I found a clip from ยักษ์วัดแจ้งพบจัมโบ้เอ on Youtube that is subtitled for some reason. Though I don't think I still own a copy of MARS MEN, I can tell you that is definitely not a part of it. Believe me, I would remember. This clip is notable for having the worst English subtitles I have ever seen. Both David McRobie and Igadevil found this claim dubious until they watched the clip. See what you think.
If you still have functioning brain cells after that (and I understand if you don't), we'll proceed.
There is helpful information on MARS MEN at the end of the Chinese entry for SUPER RIDERS WITH THE DEVIL, just like there was for ROBOTER DER STERNE. If anything, this sub-section is slightly more helpful than the one on the Mach Baron movie. It tells us that MARS MEN (literally 火星人 in Chinese) was released July 4, 1976 and ran 94 minutes. It also lists the production company for it as 星華電影事業（香港）有限公司 (Star Chinese Film Industry (Hong Kong) Co., Ltd.?) and the releasing company as 太子電影事業有限公司 (Prince Film Industry Co., Ltd.?).
Some things jump out at me from this information. One, MARS MEN came out over two years after "Titan and Jumbo A". This blows a hole in my theory that it was part of an exchange between Chaiyo and the Taiwanese film company. An even bigger hole is created by the revelation that MARS MEN is also of Hong Kong origins, just like ROBOTER DER STERNE! However, I should point out that the Hong Kong company responsible for producing MARS MEN has a name that is suspiciously similar to the Taiwanese company responsible for the Super Rider movies. The presence of one of the Super Riders as the male lead does nothing to dispel the notion that something is going on here.
My best guess at this point is that MARS MEN was an arrangement with Tsuburaya Productions rather than Chaiyo. The existence of the Shochiku poster tips my inclination in that direction. The sizable gap between Thai and Chinese versions is another point. Tsuburaya had to know that Chaiyo's movies were not going to fly outside of Thailand and it took a HUGE demand for Ultra product for 6 ULTRABROTHERS VS. THE MONSTER ARMY to even get released in Japan 5 years after the fact. As for why Tsubraya attempted something with MARS MEN, that will likely remain a mystery for the time being. We can only surmise it wasn't considered a success, since a similar makeover for 6 ULTRABROTHERS never happened.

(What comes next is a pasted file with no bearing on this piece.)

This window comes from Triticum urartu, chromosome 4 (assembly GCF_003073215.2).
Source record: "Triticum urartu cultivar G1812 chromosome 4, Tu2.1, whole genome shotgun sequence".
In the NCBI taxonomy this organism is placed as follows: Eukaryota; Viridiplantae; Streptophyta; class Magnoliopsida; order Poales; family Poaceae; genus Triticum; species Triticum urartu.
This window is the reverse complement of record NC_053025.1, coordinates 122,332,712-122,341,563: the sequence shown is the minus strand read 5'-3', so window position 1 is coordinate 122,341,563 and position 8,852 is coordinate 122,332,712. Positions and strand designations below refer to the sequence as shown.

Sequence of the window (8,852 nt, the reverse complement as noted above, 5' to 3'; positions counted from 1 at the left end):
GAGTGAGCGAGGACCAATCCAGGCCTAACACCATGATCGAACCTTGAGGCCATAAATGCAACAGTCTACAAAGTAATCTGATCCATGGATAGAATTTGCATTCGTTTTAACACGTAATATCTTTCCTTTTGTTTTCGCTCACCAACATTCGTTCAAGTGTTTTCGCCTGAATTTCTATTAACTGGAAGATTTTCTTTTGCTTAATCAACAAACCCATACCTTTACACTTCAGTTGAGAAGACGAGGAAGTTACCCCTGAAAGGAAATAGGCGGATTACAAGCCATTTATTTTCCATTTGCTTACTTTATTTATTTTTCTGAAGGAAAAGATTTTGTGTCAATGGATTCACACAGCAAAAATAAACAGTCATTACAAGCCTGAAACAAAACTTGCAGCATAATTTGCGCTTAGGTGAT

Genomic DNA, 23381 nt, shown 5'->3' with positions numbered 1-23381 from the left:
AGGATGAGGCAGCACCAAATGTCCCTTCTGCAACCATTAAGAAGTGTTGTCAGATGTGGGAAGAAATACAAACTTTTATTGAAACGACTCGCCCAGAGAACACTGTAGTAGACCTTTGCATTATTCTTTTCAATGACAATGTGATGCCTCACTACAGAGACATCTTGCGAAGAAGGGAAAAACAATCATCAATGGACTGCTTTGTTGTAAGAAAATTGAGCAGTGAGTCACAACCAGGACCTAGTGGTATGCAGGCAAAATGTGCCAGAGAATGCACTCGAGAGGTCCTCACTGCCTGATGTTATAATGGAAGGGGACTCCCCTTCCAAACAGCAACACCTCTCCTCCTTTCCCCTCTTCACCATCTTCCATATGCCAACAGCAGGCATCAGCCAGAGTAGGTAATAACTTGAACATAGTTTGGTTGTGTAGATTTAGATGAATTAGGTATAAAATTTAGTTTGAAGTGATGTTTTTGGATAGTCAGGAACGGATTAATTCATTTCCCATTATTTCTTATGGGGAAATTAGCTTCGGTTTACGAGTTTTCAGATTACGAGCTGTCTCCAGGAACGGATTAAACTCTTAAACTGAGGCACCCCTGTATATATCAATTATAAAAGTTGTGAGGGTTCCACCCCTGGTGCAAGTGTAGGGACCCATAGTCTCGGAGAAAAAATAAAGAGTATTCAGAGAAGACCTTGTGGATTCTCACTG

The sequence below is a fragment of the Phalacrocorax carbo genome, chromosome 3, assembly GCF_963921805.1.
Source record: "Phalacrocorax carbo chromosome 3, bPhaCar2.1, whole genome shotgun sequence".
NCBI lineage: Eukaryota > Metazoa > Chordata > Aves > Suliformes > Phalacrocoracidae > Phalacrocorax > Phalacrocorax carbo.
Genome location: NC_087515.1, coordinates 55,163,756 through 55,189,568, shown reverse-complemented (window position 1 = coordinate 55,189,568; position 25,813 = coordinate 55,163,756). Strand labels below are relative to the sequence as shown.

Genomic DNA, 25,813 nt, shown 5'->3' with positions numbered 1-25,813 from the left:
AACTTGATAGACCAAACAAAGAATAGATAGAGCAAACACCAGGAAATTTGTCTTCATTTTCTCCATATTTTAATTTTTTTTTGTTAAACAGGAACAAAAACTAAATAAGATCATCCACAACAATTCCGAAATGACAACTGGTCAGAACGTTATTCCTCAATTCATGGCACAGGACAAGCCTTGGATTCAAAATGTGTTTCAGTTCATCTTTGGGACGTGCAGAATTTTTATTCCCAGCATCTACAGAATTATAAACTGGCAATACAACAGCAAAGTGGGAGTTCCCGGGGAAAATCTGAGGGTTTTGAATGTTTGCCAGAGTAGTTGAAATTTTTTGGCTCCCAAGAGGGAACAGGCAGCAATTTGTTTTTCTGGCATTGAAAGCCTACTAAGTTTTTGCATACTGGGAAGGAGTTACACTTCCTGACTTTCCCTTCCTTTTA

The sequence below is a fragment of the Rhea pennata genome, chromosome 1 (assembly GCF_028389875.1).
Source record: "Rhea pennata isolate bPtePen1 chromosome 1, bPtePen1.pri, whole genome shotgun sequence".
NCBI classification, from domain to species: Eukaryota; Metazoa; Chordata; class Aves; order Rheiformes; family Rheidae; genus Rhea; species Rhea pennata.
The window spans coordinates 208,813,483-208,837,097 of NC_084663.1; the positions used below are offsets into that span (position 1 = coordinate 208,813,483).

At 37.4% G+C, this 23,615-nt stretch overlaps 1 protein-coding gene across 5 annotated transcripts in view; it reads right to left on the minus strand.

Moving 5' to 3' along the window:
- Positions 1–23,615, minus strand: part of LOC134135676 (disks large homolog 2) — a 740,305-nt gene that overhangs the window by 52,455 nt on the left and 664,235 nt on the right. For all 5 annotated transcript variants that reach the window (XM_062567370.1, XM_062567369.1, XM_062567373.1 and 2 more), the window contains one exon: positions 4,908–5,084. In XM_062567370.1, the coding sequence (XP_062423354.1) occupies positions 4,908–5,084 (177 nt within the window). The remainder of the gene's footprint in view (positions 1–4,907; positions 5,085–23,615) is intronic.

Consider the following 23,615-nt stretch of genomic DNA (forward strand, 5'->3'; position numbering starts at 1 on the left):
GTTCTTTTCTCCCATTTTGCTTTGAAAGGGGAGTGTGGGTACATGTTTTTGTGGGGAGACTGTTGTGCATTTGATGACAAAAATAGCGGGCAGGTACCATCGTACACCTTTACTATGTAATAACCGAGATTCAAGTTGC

Finally, for the sake of completeness, I wanted to include a little background on a few folks involved with MARS MEN. This was complicated slightly by the fact that the movie is missing from the HKMDB, which was the resource I was using. However, I did some cutting and pasting and put together this li'l list.
DIRECTED BY: Chan Huang-Man
(credited as "Chen Hong Mein" on poster; while having his fair share of directorial credits, he seems to be primarily an editor. For this film, that makes perfect sense.)
Man-Kong-Lung ("Wen Chiang Loon" on poster)
Wong Bo-Yuk ("Wang Pao Yu" on poster)
Yeh Hsiao-Yee ("Yeh Shao Ye" on poster)
PRODUCED BY: Fu Ching-Wa
Our next entry on this journey will fill you in on the films that probably interest you the most. There will be answers, but paradoxically, even more questions, too!
Monday, April 2, 2012
It is my profound regret that doing these updates for Return of Jetman usually fall so low on my list of priorities that it even shocks me when they happen. Oh well, we're still in the home stretch as far as getting everything done for the site. I guess that's something, huh?
As you may have gathered, I've just posted the notes for New ROJ Episode 2. Even today, almost 7(!) years later, there are a lot of things in this episode that I think are a lot of fun. Maybe reading the notes will inspire you to check out the episode again? That's my hope anyway.
No promises, but I'd like to at least get the notes for the next three episodes scheduled. We'll see how that works out.